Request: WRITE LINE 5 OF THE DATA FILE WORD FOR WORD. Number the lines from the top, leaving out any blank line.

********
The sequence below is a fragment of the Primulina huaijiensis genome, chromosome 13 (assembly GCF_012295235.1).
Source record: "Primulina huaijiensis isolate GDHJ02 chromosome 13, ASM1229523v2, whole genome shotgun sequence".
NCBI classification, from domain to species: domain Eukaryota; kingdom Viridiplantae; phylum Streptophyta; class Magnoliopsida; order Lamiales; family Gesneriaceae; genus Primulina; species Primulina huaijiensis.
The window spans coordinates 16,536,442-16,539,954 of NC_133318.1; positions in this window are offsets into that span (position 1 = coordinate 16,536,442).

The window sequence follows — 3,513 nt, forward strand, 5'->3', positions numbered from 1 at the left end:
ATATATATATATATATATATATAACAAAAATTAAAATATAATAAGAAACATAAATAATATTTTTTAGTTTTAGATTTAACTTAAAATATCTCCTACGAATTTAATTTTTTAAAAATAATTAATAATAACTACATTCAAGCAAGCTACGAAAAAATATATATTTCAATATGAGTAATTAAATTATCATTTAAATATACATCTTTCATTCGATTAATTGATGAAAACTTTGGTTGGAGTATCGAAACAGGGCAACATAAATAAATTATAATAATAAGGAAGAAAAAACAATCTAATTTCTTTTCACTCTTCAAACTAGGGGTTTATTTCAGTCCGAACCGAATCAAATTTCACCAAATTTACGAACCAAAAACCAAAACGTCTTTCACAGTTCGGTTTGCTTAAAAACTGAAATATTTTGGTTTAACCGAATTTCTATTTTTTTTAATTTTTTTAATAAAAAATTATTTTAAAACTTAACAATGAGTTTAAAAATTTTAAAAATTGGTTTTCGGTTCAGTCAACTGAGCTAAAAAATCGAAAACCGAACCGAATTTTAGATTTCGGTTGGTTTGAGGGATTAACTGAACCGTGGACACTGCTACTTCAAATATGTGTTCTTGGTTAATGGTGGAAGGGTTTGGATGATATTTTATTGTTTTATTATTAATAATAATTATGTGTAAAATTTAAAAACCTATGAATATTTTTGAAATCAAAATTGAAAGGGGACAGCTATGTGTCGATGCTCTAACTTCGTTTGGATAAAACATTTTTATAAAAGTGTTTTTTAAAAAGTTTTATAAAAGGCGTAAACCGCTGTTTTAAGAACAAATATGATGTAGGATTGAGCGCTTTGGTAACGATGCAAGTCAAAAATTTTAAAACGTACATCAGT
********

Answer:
The window sequence follows — 3,513 nt, forward strand, 5'->3', positions numbered from 1 at the left end: